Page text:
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How to make food more palatable while still easy to swallow is an area of ongoing research. By applying rheology, developing new texture models, and looking at the nutrition and swallowing behaviour of foods, a more scientific approach can be brought to the formulation and design of novel texture-modified food.


Looking into edible insect ingredients

At the Institute of Agrochemistry and Food Technology, Valencia, scientists have been investigating insects as ingredients for bakery goods.

Due to a rising demand for proteins, the food industry is considering new alternative protein sources that can be used for human food. The aim of this research was to explore the potential use of insect flour as a protein-rich ingredient for bakery products.

The insects were ground and used to replace 5% of the wheat flour in doughs and breads. This affected rheological properties of the dough during mixing but did not significantly affect specific volume or texture. They used their TA.XTplus Texture Analyser to perform TPA tests on central bread slices.

To read more, click or tap here... 

Meanwhile, scientists from the University of Foggia have been researching the printability, quality and nutritional properties of 3D printed cereal based snacks enriched with edible insects. Mechanical properties of 3D printed snacks were measured using their TA.XTplus Texture Analyser.

Printed snacks reproduced the overall structure of the designed object with sufficient fidelity. However, the addition of different levels of ground larvae of yellow mealworms modified the printability of dough, changing morphological and microstructure properties of raw snacks.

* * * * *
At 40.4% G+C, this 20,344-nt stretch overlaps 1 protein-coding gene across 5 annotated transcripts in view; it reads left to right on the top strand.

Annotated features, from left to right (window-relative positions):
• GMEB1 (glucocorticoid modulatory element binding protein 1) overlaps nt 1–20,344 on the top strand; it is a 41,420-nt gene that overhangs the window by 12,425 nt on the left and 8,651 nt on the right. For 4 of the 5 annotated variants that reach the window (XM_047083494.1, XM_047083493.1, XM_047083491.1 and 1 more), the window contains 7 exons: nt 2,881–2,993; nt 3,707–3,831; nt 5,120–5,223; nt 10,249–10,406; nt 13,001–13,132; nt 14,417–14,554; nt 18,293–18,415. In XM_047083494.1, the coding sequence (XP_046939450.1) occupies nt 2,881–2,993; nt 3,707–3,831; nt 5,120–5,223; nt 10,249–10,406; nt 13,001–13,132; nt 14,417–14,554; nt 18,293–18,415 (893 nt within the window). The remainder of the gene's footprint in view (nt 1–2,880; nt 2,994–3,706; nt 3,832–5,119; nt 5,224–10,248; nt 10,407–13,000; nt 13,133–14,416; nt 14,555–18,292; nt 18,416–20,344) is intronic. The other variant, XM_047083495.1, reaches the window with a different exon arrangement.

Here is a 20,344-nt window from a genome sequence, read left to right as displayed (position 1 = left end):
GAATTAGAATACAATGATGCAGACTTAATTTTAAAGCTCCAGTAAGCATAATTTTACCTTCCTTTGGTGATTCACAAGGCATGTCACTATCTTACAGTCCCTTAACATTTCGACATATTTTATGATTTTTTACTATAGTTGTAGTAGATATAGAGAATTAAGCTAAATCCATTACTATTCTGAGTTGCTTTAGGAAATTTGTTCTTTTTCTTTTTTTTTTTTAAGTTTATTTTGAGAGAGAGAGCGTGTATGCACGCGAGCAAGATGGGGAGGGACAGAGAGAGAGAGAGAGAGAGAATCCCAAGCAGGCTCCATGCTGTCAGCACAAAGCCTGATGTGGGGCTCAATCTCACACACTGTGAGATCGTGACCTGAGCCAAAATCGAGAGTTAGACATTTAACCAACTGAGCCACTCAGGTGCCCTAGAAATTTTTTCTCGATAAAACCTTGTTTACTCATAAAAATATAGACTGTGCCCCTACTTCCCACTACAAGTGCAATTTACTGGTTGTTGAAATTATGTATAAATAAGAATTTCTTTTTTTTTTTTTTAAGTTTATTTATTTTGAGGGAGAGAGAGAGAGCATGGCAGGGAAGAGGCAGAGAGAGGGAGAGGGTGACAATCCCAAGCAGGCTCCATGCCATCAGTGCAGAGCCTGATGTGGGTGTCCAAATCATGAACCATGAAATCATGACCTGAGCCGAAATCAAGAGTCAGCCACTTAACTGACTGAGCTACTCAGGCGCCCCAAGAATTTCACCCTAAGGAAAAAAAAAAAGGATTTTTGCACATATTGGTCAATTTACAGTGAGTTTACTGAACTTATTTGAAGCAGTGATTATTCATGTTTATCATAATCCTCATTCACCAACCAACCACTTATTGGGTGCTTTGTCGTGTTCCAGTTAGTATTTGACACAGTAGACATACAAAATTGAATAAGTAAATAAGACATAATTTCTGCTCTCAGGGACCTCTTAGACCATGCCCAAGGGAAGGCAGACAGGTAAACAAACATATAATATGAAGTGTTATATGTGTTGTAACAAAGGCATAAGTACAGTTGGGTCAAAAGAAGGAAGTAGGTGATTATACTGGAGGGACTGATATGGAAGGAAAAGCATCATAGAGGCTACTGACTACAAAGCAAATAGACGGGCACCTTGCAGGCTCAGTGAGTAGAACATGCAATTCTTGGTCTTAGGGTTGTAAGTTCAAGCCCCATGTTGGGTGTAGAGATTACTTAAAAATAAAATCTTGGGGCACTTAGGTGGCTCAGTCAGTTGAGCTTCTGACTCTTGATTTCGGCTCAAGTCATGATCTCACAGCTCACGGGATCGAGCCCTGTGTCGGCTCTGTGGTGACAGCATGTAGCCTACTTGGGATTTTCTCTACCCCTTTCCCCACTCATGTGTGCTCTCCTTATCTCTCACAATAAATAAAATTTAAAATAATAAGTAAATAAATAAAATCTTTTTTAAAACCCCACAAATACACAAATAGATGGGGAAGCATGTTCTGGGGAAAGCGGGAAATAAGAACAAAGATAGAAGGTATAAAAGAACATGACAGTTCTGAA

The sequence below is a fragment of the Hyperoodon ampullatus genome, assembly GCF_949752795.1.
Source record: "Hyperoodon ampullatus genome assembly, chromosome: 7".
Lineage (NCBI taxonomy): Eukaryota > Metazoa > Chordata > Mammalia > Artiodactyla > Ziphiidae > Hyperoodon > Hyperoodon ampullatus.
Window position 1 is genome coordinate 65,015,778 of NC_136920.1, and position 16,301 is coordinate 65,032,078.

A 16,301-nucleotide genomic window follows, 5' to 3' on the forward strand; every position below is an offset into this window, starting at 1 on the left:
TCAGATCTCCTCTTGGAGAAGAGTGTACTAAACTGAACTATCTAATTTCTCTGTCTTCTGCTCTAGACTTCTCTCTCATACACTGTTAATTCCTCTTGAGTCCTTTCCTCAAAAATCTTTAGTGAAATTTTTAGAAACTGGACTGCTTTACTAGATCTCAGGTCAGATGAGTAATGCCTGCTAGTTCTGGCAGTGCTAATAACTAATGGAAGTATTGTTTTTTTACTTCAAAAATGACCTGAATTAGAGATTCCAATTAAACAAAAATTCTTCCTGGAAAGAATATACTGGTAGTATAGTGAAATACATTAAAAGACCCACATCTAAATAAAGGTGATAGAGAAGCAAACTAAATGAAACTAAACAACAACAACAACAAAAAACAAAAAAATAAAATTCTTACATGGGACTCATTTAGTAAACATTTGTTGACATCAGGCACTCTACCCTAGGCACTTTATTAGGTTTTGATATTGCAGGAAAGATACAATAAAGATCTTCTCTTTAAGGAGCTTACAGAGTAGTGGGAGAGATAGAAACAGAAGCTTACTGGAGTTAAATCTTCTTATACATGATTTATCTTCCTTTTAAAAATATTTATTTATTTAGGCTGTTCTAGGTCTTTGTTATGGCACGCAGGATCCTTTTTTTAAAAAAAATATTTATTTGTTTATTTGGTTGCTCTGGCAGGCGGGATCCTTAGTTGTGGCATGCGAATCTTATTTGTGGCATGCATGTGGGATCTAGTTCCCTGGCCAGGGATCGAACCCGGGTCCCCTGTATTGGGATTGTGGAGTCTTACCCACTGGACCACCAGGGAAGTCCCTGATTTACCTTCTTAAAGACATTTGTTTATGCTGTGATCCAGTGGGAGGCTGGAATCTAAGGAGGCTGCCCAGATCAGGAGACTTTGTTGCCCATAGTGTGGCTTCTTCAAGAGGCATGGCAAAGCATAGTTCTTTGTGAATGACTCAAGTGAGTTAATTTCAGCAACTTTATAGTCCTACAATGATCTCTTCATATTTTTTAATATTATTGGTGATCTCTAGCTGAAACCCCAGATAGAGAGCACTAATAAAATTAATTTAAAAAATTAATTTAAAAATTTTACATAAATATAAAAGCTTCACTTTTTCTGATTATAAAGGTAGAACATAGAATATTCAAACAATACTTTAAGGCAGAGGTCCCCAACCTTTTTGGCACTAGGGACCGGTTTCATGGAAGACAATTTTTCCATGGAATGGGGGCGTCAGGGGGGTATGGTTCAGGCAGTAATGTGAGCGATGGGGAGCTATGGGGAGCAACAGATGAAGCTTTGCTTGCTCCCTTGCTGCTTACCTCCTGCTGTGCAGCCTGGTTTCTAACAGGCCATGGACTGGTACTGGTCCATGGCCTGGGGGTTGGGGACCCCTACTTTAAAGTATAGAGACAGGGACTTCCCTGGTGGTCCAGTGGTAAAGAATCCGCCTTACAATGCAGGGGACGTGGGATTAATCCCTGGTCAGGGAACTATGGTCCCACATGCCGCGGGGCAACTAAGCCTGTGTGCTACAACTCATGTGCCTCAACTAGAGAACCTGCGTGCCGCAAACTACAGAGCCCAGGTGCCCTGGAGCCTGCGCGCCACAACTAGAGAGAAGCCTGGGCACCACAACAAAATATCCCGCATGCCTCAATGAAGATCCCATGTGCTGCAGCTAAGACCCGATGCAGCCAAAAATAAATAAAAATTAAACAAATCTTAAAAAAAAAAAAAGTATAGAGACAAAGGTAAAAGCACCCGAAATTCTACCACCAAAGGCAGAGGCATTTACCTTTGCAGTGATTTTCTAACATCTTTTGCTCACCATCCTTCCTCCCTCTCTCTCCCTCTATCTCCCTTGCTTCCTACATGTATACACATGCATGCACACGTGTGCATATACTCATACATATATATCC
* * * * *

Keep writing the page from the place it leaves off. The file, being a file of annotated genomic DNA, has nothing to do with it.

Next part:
The overall results suggested that together with wheat flour, ground yellow mealworm could be a suitable ingredient to manufacture 3D printed foods with specific designs and improved nutritional quality without adverse impact on technological quality.

To find out more, click or tap here... 

Scientists from California State Polytechnic University have also been researching the effects of edible insect ingredients on the physicochemical and sensory properties of extruded rice products. They used their TA.XTplus Texture Analyser to perform hardness and adhesiveness assessments of the samples. Overall, the insect rice was found to have darker colour than the reference brown rice and to be softer and stickier in texture after cooking.

As a staple food providing 20% of the world’s dietary energy and consumed by more than 1 billion people, rice is an ideal vehicle to deliver nutrients carried by edible insects. The incorporation of insect flours in processed foods such as extruded rice products can greatly promote the consumer acceptance by disguising the ‘yuck’ factor associated with intact insects and this study showed that the texture of these products is not adversely affected by incorporating insect ingredients.

To read more, click or tap here... 

Insect innovation: Getting the right flavour and texture for your product is an online article including a report on some Finnish research on the best ways to process mealworms and crickets to get the optimal flavour and texture profile.

Click or tap here to read it... 

Silkworm pupae

Using sound for more accurate crispness testing
Acoustic Envelope Detector

Scientists from the Technical University of Munich have been investigating the classification of puffed snacks freshness based on crispiness-related mechanical and acoustical properties.